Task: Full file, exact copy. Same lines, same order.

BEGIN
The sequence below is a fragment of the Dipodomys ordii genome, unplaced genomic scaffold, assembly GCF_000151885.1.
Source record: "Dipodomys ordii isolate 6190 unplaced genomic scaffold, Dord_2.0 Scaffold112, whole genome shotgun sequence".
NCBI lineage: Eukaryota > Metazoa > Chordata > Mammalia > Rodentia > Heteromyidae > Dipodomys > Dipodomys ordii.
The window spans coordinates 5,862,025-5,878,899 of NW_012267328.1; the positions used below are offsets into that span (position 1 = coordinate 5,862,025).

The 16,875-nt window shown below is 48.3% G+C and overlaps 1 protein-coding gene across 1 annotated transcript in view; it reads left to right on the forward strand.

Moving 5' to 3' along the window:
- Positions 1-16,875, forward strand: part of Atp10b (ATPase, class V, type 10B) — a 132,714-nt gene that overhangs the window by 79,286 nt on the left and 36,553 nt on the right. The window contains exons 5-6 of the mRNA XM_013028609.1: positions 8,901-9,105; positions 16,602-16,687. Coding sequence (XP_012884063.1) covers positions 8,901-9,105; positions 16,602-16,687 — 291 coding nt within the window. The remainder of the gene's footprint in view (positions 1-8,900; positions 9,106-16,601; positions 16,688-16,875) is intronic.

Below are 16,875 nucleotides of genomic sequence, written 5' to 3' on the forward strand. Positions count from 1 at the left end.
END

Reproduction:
The sequence below is a fragment of the Dipodomys ordii genome, unplaced genomic scaffold, assembly GCF_000151885.1.
Source record: "Dipodomys ordii isolate 6190 unplaced genomic scaffold, Dord_2.0 Scaffold112, whole genome shotgun sequence".
NCBI lineage: Eukaryota > Metazoa > Chordata > Mammalia > Rodentia > Heteromyidae > Dipodomys > Dipodomys ordii.
The window spans coordinates 5,862,025-5,878,899 of NW_012267328.1; the positions used below are offsets into that span (position 1 = coordinate 5,862,025).

The 16,875-nt window shown below is 48.3% G+C and overlaps 1 protein-coding gene across 1 annotated transcript in view; it reads left to right on the forward strand.

Moving 5' to 3' along the window:
- Positions 1-16,875, forward strand: part of Atp10b (ATPase, class V, type 10B) — a 132,714-nt gene that overhangs the window by 79,286 nt on the left and 36,553 nt on the right. The window contains exons 5-6 of the mRNA XM_013028609.1: positions 8,901-9,105; positions 16,602-16,687. Coding sequence (XP_012884063.1) covers positions 8,901-9,105; positions 16,602-16,687 — 291 coding nt within the window. The remainder of the gene's footprint in view (positions 1-8,900; positions 9,106-16,601; positions 16,688-16,875) is intronic.

Below are 16,875 nucleotides of genomic sequence, written 5' to 3' on the forward strand. Positions count from 1 at the left end.